After spending the best part of the 1970’s ‘in research’ as he puts it, Jean-Luc Godard returns to cinema emphatically with “Sauve qui Peut (la vie)” [Eng. Title: Slow Motion], an extraordinary dish nevertheless served with recognisable ingredients used in “Vivre sa Vie” and “2 ou 3 choses que je sais d’elle”, but also flavoured with politics, sociology, the customary cynicism, and topped with an extra dash of mordant humour. But this film is more than that – Godard philosophises and experiments with theories on art and film – an exercise that re-establishes his undiminished love for the medium that is cinema, and a tacit withdrawal of his earlier claim that cinema was dead!
About the film:
The French title roughly translates as ‘Everyone for himself’, which may pretty much be what the film portrays, but it is the English title (Slow Motion) that gives a hint of his experimentation here. The technique used in the film isn’t exactly slow-motion as used by François Truffaut quite beautifully in “Jules et Jim” – it is more like stop-motion (he calls it ‘décompositions’) used in some strategic moments of the film. Godard says that he was attracted to the idea of trying to find a different ‘rhythm’ with which to make cinema represent life, rather than the conventional 24 frames per second which we’re used to. He reminds us that during the silent era where there were technical limitations, it was possible to depict events using different rhythms, and the audience readily accepted it, helped of course by actors who understood and achieved different rhythms through their very performances. On the film’s concept, I’ll quote his own words (translated of course): “…the idea I had for this film was that of a character who comes back, or is seen by others as coming back, and yet his return is a departure from somewhere. It’s a problem that young people must experience – those moments when one has to not only find oneself, but also know where one wants to be in order to make a new start.”
Yep, there is one – Godard works with a narrative for a change. It is about three characters with very different outlooks, as observed through three chapters – The Imaginary, Fear, and Commerce. A fourth chapter, Music, connects these characters together along with the film’s theme music. Paul Godard, a film director and one of the three main characters, evades the amorous advances of a hotel bellboy to return to his flat, to realise that his girlfriend Denise had just left him – she’d quit her job in Television, and arrives at a village hoping to find some work at a local printing press. Denise is the second main character. The third is prostitute Isabelle, who goes about her business by confronting day-to-day challenges and embracing various opportunities. The chapters are essentially non-linear vignettes of these three characters interacting with people they know or encounter.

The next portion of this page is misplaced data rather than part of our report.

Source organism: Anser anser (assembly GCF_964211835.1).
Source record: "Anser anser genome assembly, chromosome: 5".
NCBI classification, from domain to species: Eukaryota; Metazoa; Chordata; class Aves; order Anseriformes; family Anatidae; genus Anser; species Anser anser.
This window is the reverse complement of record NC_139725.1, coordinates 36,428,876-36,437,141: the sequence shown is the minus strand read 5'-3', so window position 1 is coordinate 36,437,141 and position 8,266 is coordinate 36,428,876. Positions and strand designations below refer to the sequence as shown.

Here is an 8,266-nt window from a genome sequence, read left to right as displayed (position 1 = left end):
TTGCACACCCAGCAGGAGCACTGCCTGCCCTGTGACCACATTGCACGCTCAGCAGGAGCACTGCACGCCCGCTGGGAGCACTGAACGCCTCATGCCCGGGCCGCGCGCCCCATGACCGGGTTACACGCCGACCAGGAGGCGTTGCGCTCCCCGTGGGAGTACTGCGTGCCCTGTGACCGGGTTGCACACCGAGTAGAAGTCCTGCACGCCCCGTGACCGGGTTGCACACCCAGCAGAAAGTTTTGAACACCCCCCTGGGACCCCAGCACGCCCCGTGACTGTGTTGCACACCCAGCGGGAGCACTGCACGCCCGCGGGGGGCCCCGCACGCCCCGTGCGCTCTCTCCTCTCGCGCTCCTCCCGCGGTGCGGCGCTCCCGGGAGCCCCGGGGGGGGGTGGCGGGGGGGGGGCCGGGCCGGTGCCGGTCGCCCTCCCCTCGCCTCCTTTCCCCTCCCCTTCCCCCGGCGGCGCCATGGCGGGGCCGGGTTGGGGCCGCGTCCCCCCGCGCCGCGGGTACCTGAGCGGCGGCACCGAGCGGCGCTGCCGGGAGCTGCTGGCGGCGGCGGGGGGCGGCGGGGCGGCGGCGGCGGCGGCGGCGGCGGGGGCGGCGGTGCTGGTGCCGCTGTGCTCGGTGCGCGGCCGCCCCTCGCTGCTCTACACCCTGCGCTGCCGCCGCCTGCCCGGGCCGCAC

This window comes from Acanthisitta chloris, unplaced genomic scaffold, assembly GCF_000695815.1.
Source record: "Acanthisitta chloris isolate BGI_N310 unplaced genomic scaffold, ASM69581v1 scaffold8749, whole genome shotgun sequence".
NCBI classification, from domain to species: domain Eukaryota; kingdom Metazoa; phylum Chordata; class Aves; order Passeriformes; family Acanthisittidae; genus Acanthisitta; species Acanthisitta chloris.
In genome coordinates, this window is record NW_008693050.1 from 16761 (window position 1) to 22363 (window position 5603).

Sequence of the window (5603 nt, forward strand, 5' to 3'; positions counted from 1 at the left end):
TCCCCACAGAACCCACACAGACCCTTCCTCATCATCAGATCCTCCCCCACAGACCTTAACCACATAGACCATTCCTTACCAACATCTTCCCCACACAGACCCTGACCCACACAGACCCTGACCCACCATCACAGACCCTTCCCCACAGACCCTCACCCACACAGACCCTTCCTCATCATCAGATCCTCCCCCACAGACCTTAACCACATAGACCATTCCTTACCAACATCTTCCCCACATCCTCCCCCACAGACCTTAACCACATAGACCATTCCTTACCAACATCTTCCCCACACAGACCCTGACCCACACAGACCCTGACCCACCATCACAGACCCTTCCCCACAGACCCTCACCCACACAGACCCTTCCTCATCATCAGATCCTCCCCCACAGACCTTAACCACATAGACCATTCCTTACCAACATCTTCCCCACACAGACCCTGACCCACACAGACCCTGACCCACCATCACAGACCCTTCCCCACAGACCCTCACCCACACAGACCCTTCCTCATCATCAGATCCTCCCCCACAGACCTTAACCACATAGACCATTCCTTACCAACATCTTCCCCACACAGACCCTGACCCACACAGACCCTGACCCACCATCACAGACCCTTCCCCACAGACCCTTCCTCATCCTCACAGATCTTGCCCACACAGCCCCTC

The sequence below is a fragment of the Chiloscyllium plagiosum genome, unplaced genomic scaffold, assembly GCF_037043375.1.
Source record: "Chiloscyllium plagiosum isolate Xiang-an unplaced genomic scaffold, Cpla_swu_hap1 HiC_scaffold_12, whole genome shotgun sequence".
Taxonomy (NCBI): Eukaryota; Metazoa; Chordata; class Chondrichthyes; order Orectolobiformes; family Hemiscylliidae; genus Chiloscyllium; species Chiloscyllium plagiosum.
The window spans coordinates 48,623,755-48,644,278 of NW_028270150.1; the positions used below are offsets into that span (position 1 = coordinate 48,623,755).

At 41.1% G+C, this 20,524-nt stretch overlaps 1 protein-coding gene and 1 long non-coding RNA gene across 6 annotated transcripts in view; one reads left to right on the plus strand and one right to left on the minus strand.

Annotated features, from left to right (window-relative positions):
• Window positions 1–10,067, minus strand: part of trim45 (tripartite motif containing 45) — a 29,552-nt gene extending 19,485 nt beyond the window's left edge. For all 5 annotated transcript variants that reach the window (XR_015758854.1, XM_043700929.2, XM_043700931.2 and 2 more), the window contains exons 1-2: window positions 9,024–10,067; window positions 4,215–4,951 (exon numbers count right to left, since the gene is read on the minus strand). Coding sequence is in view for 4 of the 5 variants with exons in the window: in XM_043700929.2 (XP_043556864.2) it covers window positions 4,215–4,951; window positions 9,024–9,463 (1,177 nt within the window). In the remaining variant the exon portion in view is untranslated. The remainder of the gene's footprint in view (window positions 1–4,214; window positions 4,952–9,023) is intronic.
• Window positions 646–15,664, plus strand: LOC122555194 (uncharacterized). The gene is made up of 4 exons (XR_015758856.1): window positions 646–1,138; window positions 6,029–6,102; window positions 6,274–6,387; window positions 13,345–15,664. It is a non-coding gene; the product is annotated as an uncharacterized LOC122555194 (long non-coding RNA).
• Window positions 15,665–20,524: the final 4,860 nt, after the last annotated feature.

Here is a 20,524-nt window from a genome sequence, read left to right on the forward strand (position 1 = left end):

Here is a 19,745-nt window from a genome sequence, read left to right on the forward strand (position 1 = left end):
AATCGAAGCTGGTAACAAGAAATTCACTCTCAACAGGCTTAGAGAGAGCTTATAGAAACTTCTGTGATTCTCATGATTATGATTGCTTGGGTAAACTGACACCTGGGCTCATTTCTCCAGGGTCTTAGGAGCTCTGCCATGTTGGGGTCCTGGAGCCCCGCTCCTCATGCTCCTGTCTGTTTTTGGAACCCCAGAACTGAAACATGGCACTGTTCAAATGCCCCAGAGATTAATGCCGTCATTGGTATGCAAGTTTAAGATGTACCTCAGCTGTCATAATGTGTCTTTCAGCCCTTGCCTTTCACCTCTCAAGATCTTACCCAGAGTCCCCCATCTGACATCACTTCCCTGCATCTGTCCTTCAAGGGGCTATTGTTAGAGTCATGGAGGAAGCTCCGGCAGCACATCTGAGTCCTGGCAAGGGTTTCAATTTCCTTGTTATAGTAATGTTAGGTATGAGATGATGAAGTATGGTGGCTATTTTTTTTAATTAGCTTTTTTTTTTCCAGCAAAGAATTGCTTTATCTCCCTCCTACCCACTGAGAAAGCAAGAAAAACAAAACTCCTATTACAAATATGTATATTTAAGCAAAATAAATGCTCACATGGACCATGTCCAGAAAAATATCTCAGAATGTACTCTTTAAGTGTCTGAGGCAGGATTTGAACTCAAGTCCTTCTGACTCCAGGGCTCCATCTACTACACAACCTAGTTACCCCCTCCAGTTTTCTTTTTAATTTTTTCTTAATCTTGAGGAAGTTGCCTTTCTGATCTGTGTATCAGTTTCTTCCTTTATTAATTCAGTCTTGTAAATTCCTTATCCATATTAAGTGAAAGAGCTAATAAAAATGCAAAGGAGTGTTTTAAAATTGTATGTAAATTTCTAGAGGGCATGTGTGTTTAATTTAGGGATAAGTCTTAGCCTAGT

Intensely engaging, the film is also outrageously shocking in places, like the seemingly casual conversation Paul has with his football coach-friend, or the middle-aged client who wants Isabelle to pretend she’s his daughter, and the ‘orgy’ she later participates in with a businessman, his male secretary, and another prostitute. But there are also some memorable film moments like when Paul leaps over the table to wrestle with Denise, the ensuing stop-motion accompanied by theme music, and the final scene of Paul’s young daughter and his ex-wife walking away from the camera. The performances by the three main actors is excellent – Jacques Dutronc as Paul is convincing, Isabelle Huppert as Isabelle is incredible to say the least, and the exquisite Nathalie Baye shines as Denise – a role for which she even won a César – her first of many. The cinematography, editing, and soundtrack aptly complement the film’s theme. Needless to say, this is a superb Godard, and Highly Recommended Viewing..!
Amazon.fr Box-set Link
This is the only sensible way to add to your Godard Collection. The Gaumont box-set comes with no less than nine films chosen from different stages of his career, includes generous extras, and fills gaps left by some of the more famous UK/US sets.
It’s taken a while but I’m glad to have finally started the filmography here of one of the most talented actresses ever to have appeared on screen – the magnificent Isabelle Huppert. Renowned for the challenging roles she often takes on, through her films she has made many an ordinary director look good, and fine directors great. There is very little I could possibly add to what has already been written about this shining gem in the jewel of European cinema. It is however reassuring to see her still active in films these days, and I look forward to writing more about her work in this blog.